Clipping scheduled for Dec 16th

Hi friends,

I was having strange and severe eye pain in the beginning of November. I have always struggled with headaches, although they have gotten much worse over the past few years. I am extrememly sensitive to lights, sounds, smells, crowds, foods. I get dizzy often. Went to the opthamologist after a week of eye pain and he said nothing was wrong with the eye. Maybe I should see a neurologist, he suggested. MRI/MRA later and 7 mm unruptured aneurysm found behind my left eye, just inside the brain. After angiogram at UPenn, because of it's location my neurosurgeon said that coiling is not an option, she is afraid I might lose the sight in my left eye. Having suffered with migraines, I am afraid of the after effects of the clipping. I lead a very active, very healthy lifestyle. I have taught yoga for 10 years and teach people about plant based diets as well as managing stress through healthy living. I am also a single mom of an amazing 14 year old. For weeks I have been fatigued but doing my best to stay balanced. I read a lot of stuff on here about people's experience with their new selves after surgery. I am of course, apprehensive and concerned about what awaits me after surgery. You thoughts, please?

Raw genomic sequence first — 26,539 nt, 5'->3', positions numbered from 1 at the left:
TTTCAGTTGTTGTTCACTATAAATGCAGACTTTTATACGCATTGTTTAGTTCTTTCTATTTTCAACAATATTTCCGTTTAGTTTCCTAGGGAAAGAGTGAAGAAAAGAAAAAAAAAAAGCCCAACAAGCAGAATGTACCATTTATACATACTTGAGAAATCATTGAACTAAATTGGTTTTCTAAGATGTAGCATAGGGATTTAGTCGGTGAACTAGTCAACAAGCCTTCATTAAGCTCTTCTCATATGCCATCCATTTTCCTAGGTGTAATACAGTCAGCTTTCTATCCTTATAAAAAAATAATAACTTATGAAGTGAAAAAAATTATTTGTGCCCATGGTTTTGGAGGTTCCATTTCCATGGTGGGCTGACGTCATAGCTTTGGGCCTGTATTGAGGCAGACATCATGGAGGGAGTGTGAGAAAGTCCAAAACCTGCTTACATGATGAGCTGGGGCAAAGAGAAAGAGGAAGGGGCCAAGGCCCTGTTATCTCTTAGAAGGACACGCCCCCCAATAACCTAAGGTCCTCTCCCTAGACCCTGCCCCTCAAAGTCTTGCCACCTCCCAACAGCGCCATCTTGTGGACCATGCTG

well unruptured is always a better and quicker recovery, in any event dont rush the recovery it takes a bit.

Hi Nicole,

Telling you not to worry would not help but you sound like your pretty healthy and busy.. Everyone recovers differently. Laurie is right when she says that unruptured is alway better. Keep positive and take your own time..

Many thoughts and prayers